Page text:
I was sitting in my apartment, organizing files on my computer, when the earthquake hit. I didn't feel a thing. Not even a tremor.
Kyoto is far away from the earthquake's epicenter so we were oblivious to the violent shaking and the speeding wall of water that would devastate northern Japan within a matter of minutes.
The earthquake and tsunami came and went unnoticed in Kyoto. It wasn't until friends from Canada starting posting on my Facebook wall, asking if I was still alive, that I knew something horrible had happened.
I turned on the TV for the first time in a week. Every channel was showing the same thing -- wall-to-wall coverage of the earthquake and the tsunami. Someone in a helicopter had managed to shoot footage of the tsunami as it roared inland. Ten metres high and moving at the speed of an airplane, the tsunami devoured everything in its path. We saw houses ripped from their foundations, cars bobbing along like toys, utility poles snapping like sticks. We saw people in offices ducking for cover as the shaking shelves toppled and crashed to the floor. The same videos played on a loop throughout the day. At that point, there wasn't much information. The full extent of the damage was unknown. But it was obvious the earthquake was bad.
During the next few days, the news got more and more grim. Hearing the frequently updated death toll is the worst part. The numbers just keep getting higher. The official death toll now stands at nearly 2,000. But the last report I read said at least 10,000 people are missing from a town that was virtually wiped off the map by the tsunami.
Life was so normal and so ordinary and then one tectonic plate moves under another and everything is suddenly turned upside down.
I can't imagine how terrifying it must have been.
Stories from the survivors are now starting to trickle in. A reporter interviewed a young Japanese woman who survived the tsunami. She had been holding her daughter's hand but lost her grip when the water rushed in. She hasn't seen her daughter since. The woman told the reporter that she saved herself but couldn't save her daughter. It's horrible and heartbreaking.
But here in Kyoto, life goes on. You wouldn't even know anything had happened. People are working, shopping and just generally going about their daily lives. I feel so far removed from the tragedy and yet so deeply affected by it. Japan is my second home and it hurts to know that so many people here are suffering.
I want to do something to help but I feel useless and powerless. I donated money but it doesn't feel like enough. I want to go up there and help dig through the rubble. But I know I can't do that. I'd just be in the way. If everyone headed up north, it would be a logistical nightmare. We need to make room for the professionals -- the doctors, the nurses, the soldiers, the search and rescue teams, the journalists, the people actually trained in disaster response. The last thing these places need right now is an influx of people with good intentions and no skills.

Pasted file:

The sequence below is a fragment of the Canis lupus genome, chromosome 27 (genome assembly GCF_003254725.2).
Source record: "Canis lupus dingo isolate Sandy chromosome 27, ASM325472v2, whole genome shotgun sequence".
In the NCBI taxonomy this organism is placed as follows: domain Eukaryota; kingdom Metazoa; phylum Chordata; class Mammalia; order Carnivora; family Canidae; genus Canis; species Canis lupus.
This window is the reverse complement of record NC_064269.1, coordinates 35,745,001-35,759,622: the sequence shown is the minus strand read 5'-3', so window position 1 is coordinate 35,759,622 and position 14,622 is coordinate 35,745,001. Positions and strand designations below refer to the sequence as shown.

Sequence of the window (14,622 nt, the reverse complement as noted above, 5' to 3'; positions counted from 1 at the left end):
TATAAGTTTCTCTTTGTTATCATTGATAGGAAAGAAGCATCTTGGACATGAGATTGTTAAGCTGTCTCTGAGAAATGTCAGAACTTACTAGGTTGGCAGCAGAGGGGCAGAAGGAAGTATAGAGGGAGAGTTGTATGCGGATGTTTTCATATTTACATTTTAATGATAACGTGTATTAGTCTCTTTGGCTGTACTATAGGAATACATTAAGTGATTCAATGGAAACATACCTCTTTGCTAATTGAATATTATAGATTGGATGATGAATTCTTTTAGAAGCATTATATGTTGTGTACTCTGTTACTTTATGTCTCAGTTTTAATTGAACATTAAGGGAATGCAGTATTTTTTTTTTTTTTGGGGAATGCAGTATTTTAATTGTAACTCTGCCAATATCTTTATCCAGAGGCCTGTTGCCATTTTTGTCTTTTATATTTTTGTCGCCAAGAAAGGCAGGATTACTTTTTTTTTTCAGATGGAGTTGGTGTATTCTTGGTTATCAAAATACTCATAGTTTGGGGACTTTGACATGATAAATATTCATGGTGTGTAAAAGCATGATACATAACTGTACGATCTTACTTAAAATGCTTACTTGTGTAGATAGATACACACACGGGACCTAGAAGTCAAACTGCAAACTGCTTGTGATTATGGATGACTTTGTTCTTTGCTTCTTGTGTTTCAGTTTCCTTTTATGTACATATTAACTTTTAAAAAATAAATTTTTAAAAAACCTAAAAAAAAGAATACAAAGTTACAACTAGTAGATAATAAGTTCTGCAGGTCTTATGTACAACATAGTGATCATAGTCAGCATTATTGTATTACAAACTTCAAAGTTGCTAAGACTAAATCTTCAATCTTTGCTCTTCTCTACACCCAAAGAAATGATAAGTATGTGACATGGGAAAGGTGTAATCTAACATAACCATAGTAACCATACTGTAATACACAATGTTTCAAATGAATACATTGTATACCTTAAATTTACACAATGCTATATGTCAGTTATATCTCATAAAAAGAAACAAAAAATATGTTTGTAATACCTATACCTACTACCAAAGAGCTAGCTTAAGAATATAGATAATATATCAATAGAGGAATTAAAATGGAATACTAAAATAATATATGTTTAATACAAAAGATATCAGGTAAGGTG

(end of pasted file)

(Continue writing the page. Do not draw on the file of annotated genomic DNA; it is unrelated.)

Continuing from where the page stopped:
And yet, in the midst of all of this horror, Japanese people remain polite and civil. There is no looting. There is no shouting or pushing in the long line-ups for food, water and gas. Two nuclear power plants are on the brink of blowing up but no one is panicking. Everyone appears calm and orderly, pulling together for the common good. It's an inspiring thing to see and my friend Mark MacKinnon, a journalist with the Globe and Mail, captures the stoicism well.
For now, the best thing the rest of us can do is donate money.
The Japanese Red Cross, the Canadian Red Cross and the American Red Cross are all accepting donations.
Google has set up an excellent 2011 Japanese Earthquake and Tsunami crisis response site.
I don't know what else to say or do. Even though I didn't suffer through the earthquake, I still feel shaken up by it. It's just such a blunt reminder that life is unfair and death is around every corner. Things can go from good to bad at any moment. You can be holding your daughter's hand one minute and have it ripped away by a tsunami the next minute. It's just so fast, so uncontrollable and so unpredictable. It could happen to any of us at any time.
My heart goes out to all of the victims and all of their families.